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Sorry! Mistakes are Learning Opportunities!

Own Your Mistakes

You can't learn anything from a mistake until you admit that you've made it. So, take a deep breath and admit to yours, and then take ownership of it. Saying "sorry" takes courage, but it's far better to come clean than to hide your error or, worse, to blame others for it. Ultimately, people will remember your courage and integrity long after they've forgotten the original mistake.

Remember, if they hear of it from another source, your reputation may suffer and another opportunity to learn will be lost.

Reframe the Error

How you view your mistakes determines the way that you react to them, and what you do next.

You'll probably view your error in a purely negative light for as long as any initial shock and discomfort about it persists. However, if you can reframe your mistake as an opportunity to learn, you will motivate yourself to become more knowledgeable and resilient.

Stop beating yourself up, pause for a moment to reflect, and start thinking about how you can gain from the situation.

Analyse Your Mistake

You nnow eed to analyse your mistake honestly and objectively. Ask yourself the following questions:

  • What was I trying to do?

  • What went wrong?

  • When did it go wrong?

  • Why did it go wrong?

Start with the error and keep asking "Why?" until you get to the root cause.

Put Lessons Learned Into Practice

The danger at this stage is that work pressures force you back to your routine tasks and habitual behaviours. The lessons that you identified in Step 3 could languish, unfulfillled, as mere good intentions. In other words, learning lessons is one thing, but putting them into practice is quite another!

Chances are, acting on what you've learned will require the discipline and motivation to change your habits. Doing so will help you to avoid self-sabotage in the future, and will allow you to reap the rewards and benefits of implementing better work practices.

Here, you need to identify the skills, knowledge, resources, or tools that will keep you from repeating the error.

Do so with care, though, because "quick fixes" will likely lead to further mistakes. Any actions that you take to implement your learning need to be enduring, and something that you can commit to.

If your mistake was a minor or a personal one, personal goals and action plans will lay the groundwork for implementing the lessons you've learned. They can give you a timescale to work to, and a list of the tasks that you'll need to complete.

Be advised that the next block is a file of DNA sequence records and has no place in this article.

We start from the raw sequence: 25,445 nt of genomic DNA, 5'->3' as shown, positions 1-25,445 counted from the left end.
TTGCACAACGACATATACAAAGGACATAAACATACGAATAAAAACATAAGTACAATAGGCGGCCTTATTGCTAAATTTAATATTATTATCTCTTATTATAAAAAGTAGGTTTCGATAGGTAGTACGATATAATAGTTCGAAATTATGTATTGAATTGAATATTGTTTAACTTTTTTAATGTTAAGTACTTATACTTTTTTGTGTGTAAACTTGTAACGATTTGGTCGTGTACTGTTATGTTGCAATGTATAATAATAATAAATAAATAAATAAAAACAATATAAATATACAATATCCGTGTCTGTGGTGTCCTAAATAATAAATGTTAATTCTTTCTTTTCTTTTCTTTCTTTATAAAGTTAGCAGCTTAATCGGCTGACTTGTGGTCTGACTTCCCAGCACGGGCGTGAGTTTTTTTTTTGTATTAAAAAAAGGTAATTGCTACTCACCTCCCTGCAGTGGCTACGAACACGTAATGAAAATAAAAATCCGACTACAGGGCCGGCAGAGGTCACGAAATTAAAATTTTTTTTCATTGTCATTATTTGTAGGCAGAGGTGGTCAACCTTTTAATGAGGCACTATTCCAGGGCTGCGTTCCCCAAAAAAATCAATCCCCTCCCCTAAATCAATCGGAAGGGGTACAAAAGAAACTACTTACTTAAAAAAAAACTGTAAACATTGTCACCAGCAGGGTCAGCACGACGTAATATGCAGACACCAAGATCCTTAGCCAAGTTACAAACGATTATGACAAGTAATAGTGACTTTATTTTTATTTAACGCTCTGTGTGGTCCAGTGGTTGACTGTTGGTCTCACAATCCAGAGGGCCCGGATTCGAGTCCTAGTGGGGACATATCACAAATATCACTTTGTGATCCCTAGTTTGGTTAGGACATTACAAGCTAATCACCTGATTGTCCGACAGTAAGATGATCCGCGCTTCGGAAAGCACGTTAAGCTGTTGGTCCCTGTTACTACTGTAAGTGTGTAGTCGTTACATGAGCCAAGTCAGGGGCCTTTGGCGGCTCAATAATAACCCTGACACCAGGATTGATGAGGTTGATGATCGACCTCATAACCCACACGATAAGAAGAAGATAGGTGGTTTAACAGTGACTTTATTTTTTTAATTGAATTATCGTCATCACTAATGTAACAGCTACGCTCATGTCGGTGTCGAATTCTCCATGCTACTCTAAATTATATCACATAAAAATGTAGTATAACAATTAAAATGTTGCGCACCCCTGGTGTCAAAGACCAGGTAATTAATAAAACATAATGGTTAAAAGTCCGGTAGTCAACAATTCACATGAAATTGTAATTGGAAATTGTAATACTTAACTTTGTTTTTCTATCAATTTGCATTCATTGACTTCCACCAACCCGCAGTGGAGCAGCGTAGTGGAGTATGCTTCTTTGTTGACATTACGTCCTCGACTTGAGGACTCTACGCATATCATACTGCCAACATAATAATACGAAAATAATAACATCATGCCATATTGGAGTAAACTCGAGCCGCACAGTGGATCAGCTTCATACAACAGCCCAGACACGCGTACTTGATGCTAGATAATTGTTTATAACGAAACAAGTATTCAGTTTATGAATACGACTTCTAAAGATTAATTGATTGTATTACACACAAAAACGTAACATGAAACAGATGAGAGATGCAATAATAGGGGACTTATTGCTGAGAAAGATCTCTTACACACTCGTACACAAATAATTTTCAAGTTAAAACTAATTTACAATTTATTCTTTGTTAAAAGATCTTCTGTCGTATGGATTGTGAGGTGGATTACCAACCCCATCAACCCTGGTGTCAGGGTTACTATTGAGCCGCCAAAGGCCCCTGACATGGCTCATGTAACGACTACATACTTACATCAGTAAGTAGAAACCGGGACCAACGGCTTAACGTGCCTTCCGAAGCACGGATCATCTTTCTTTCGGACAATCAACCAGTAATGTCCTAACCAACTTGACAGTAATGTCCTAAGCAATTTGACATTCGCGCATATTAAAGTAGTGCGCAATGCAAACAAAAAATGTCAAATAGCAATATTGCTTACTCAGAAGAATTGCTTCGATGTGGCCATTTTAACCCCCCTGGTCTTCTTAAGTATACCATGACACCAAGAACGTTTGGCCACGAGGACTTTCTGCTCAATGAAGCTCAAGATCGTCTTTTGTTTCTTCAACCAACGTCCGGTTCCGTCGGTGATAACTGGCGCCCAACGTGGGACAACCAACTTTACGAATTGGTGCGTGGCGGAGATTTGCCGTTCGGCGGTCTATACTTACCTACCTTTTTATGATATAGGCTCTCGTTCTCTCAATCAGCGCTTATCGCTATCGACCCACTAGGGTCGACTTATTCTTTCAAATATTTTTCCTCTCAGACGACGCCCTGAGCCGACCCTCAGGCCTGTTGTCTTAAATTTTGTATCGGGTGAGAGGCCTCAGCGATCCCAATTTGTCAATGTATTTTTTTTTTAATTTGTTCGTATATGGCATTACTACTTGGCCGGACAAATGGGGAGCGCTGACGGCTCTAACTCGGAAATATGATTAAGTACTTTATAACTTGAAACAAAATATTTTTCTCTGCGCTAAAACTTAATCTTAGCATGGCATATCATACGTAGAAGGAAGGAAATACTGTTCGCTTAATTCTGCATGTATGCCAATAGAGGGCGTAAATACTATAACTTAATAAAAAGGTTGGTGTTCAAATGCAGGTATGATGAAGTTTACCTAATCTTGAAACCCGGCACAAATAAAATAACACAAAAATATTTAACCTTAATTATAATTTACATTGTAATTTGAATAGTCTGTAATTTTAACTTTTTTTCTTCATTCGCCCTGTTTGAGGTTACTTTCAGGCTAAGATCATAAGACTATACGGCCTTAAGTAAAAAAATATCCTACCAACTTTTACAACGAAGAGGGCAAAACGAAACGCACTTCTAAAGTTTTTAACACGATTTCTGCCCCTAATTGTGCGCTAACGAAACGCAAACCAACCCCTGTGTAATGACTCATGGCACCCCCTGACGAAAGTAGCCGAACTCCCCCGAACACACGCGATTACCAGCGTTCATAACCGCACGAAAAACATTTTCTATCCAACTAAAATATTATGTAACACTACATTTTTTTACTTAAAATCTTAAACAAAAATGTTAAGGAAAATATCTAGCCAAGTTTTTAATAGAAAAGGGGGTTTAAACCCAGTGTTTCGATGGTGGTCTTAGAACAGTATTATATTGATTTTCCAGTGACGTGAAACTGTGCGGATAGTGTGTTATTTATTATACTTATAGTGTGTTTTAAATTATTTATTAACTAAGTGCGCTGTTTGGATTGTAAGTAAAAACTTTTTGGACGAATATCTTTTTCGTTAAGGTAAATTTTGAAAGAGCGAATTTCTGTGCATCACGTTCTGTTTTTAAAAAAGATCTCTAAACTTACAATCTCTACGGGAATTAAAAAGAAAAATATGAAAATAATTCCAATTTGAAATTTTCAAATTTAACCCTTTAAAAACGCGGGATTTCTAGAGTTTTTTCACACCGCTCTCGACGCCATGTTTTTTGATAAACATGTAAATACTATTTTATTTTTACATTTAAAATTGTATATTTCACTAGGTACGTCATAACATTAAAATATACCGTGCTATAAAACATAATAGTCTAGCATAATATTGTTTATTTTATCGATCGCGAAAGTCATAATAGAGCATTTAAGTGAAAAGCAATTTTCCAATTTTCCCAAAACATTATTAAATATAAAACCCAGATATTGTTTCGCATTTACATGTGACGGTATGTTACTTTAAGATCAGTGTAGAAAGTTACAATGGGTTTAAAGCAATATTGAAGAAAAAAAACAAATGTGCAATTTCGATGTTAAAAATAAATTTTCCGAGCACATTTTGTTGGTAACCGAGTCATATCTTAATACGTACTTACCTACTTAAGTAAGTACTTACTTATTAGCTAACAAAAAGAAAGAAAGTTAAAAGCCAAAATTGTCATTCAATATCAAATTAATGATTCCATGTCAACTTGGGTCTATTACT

The specific tools that you use from there on will depend on the particular lessons that you need to put into practice.

For example, if you learned that a mistake occurred because of your forgetfulness, aides-mémoire or greater attention to detail could help. If you found that your organisational skills were below par, digital planners and spreadsheets would be useful.

Or, if you discovered that an error occurred because of a cross-cultural misunderstanding, your communication skills might need a polish.

If the mistake was more organizational than personal, you may need to implement your learning in a more far-reaching way. Writing clearer procedures, for example, could help to ensure that more gets done without mistakes.

Review Your Progress

You may have to try out several ways to put your learning into practice before you find one that successfully prevents you from repeating past errors. From there, monitor the efficacy of your chosen tactic by reviewing the number and nature of mistakes that do – or don't! – still get made. Asking someone to hold you accountable can help you to stay committed to your new course of action.

Key Points

To err is human, and we don't have to punish ourselves for the mistakes that we make. They can be great opportunities to learn, and to develop on a personal, as well as an organizational, level. We just need to learn from them, and to put that learning into practice.

When you, or one of your team members, make a mistake:

  • Own up to it. Don't play the "blame game." This is detrimental in the long run, and you'll lose the potential for learning.

  • Reframe your mistake as an opportunity to learn and develop.

  • Review what went wrong, to understand and learn from your mistake.

  • Identify the skills, knowledge, resources, or tools that will keep you from repeating the error.

  • Review your progress.


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